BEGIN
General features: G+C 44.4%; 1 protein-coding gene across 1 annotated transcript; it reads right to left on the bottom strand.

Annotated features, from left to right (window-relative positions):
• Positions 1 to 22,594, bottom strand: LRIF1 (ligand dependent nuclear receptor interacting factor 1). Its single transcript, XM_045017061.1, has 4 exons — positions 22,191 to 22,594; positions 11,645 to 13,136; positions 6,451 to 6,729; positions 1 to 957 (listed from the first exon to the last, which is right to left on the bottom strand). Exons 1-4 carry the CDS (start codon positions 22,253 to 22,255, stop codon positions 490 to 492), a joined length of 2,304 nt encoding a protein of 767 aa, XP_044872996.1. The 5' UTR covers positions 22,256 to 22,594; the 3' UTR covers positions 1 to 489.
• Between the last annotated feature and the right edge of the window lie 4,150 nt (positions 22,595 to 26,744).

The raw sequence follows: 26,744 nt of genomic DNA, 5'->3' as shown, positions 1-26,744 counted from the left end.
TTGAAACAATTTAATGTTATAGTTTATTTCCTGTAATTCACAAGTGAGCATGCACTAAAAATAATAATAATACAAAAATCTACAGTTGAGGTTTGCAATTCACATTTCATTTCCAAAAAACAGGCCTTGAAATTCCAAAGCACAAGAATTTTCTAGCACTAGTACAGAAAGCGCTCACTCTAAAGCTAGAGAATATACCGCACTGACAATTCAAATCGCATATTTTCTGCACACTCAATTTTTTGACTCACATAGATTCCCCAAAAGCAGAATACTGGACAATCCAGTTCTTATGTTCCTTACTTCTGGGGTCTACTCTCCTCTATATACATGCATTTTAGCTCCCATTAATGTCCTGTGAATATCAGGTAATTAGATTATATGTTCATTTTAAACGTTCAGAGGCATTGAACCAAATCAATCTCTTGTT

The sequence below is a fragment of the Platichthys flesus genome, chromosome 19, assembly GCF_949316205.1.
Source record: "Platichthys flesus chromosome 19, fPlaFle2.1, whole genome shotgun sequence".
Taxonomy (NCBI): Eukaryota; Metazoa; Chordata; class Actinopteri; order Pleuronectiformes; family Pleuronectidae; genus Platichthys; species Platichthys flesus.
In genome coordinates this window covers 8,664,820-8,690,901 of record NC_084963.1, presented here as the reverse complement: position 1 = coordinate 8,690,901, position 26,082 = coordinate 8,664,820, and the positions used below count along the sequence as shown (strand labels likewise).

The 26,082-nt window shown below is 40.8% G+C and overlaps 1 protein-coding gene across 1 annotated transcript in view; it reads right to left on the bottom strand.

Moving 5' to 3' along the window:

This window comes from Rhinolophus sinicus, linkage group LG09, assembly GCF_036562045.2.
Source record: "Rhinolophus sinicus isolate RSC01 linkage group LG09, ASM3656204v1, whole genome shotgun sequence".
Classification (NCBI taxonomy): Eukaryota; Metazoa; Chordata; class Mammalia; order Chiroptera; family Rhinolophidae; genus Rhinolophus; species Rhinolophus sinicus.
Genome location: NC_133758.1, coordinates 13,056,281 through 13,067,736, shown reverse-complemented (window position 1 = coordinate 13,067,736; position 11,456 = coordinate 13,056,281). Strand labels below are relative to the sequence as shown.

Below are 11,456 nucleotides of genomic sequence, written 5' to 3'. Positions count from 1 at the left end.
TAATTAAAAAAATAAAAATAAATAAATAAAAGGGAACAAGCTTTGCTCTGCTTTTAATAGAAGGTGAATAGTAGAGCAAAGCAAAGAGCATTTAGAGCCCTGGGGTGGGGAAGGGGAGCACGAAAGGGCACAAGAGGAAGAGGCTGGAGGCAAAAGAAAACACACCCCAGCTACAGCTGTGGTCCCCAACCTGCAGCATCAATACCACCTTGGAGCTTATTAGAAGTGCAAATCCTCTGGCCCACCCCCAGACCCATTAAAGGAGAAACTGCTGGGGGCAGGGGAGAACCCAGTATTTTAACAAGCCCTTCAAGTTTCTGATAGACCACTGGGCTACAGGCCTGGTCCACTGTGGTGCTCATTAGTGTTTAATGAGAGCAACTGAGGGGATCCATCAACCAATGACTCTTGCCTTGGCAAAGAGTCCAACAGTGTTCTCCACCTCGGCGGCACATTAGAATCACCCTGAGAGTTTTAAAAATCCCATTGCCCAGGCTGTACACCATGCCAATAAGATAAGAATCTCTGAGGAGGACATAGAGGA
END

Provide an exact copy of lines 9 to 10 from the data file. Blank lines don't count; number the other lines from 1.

Taxonomy (NCBI): Eukaryota; Metazoa; Chordata; class Actinopteri; order Pleuronectiformes; family Pleuronectidae; genus Platichthys; species Platichthys flesus.
In genome coordinates this window covers 8,664,820-8,690,901 of record NC_084963.1, presented here as the reverse complement: position 1 = coordinate 8,690,901, position 26,082 = coordinate 8,664,820, and the positions used below count along the sequence as shown (strand labels likewise).